Maserati MC12 air intake - Art of Speed
Feeding its 6-litre Ferrari-derived V12 with air, the MC12's roof snorkel is the feature that helps nail its competition cred
Curiously for a car that had no formal racing ambitions of its own, the Ferrari Enzo took a power cut and signed away all rights to retain figure-hugging clothes to become a ‘resource package’ for an enterprise that did: Maserati’s MC12.
Marking Maserati’s return to racing after 37 years, the MC12 immediately made GT1 grid line-ups more interesting. The imposing, mid-engined Masers began competing towards the end of 2004 and were soon scoring podiums, winning the manufacturers’ cup in 2005.
For the road, a 30-car production run was undertaken in 2004, with a further 25 rolling off the line in ’05. Built on the Enzo platform, the MC12’s external dimensions busted the Enzo’s in every direction but, thanks to some clever aero and largely carbon construction, the car achieved a lower drag coefficient, more downforce and weighed just 1335kg. And what a shape. With its elongated form and tarmac-sucking stance it looked every inch the road racer, not least because the bodywork boasted so many vents and ducts. The deep, tapered apertures for the nose-mounted radiators were dressed with longitudinal strakes on the road cars for safety reasons, but it was arguably the ‘snorkel’ scoop, located just behind the removable targa-style roof panel and directing cool air, via an airbox plenum, to the 6-litre V12’s induction system, that nailed the MC12’s competition cred.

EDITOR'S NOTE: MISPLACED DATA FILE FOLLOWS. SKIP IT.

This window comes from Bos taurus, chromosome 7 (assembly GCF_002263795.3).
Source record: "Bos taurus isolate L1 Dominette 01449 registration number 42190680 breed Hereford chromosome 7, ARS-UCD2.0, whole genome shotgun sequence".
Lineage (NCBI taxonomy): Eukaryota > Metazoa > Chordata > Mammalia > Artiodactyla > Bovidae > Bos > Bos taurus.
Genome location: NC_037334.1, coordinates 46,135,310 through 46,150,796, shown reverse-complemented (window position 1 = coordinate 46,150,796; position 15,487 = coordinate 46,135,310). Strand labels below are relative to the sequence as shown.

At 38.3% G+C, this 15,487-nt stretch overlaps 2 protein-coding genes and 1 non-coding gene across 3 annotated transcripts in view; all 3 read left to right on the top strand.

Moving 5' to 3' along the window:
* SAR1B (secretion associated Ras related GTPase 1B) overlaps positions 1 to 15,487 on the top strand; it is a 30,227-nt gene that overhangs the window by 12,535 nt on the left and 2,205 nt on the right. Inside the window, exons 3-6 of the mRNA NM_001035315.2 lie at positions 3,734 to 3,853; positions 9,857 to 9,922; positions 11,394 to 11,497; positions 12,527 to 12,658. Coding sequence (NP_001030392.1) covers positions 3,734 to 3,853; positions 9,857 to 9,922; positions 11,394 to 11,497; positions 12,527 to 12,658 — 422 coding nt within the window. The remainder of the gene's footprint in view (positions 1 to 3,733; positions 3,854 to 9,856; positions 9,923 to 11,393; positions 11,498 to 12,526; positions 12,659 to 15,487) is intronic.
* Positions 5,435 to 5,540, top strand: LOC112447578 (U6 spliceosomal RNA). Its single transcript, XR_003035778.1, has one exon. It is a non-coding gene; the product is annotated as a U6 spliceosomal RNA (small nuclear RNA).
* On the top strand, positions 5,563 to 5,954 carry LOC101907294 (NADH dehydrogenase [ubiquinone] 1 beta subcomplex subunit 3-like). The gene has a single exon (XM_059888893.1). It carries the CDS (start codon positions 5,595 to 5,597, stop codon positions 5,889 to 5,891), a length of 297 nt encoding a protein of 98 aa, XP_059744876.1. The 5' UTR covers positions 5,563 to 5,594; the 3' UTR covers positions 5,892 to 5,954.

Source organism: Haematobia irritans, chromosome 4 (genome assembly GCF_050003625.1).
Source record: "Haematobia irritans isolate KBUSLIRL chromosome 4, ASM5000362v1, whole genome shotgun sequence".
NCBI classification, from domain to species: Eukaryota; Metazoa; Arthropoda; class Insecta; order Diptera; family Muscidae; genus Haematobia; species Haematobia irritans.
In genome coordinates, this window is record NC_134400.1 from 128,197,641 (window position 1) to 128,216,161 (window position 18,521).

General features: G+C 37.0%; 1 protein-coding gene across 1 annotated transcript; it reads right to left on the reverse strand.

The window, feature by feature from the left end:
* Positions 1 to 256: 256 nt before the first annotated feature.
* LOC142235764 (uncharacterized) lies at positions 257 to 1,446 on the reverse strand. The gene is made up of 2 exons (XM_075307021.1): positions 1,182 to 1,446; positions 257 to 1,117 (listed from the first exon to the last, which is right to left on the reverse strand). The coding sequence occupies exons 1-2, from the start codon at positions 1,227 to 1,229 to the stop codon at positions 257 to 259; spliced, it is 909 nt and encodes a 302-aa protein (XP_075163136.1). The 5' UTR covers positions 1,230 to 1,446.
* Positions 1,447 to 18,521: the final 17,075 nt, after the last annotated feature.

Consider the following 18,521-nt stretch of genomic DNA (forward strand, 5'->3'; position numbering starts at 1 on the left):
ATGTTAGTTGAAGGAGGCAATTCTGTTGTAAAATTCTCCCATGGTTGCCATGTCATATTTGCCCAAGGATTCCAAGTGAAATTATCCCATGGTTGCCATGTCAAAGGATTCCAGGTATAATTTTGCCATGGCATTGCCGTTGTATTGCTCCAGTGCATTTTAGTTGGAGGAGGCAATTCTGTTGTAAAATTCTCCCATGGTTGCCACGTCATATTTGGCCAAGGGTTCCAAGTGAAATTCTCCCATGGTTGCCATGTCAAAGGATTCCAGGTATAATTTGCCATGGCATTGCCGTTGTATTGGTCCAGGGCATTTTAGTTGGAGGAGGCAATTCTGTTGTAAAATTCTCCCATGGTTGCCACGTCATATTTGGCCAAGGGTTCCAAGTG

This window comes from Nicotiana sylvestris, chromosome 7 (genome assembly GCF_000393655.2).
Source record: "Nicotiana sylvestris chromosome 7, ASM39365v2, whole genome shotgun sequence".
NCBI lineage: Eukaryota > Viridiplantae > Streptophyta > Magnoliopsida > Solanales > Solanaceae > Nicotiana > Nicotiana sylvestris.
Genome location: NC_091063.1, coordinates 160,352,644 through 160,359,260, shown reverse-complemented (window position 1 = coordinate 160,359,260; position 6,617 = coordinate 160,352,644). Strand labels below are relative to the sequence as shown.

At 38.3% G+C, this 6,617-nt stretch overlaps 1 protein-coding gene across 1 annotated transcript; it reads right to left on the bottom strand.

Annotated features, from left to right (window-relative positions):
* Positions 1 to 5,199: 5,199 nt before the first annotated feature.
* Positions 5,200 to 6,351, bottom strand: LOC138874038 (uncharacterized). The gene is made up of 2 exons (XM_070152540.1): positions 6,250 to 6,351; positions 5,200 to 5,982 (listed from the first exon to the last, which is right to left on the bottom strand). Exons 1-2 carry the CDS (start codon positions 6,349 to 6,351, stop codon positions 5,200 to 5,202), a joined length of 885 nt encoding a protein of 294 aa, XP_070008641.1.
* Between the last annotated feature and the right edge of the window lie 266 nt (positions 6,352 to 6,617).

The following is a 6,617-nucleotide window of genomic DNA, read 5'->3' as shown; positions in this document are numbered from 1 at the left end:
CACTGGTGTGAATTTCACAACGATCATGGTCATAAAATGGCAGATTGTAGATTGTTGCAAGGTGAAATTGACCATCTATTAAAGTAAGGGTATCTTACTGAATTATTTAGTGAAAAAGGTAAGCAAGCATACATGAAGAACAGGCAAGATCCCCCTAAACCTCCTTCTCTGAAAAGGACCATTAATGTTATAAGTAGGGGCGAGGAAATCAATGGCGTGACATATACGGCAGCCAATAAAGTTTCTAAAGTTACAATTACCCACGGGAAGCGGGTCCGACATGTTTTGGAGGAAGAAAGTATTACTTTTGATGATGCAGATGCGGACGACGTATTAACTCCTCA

Maserati must have deemed the snorkel important, because it removed the last vestige of rearward visibility, forcing the driver to rely on the door mirrors. Whether it was strictly necessary is open to debate. In a higher state of tune (651 v 621bhp), the Enzo’s engine satisfied its aerobic requirements with air captured solely by side pods. For the MC12, though, the scoop assumed a crucial part of the car’s racing identity, the aperture and ‘neck’ visible above the roofline and swelling into an unnecessarily magnificent objet d’art of an airbox, bearing the trident badge and dominating the engine bay as a gleaming silver carapace.
Ironically, as a road car the MC12 wasn’t as raw and exciting as the Enzo, with an oddly restrained engine note and more than tolerable ride. All right, there was no stereo and some racing hardware was barely disguised: the exposed roll-bar, the black-painted bulkhead behind the seats. But the fundamentals were spot on. It was easy to get properly positioned behind the wheel in a superbly supportive seat, and the relatively upright, slightly bowed A-pillars made it easy to see out and accurately position the car. But for the fact that its luggage capacity amounted to whatever you could stuff into your pockets, it would have made a fine long-distance travelling companion.
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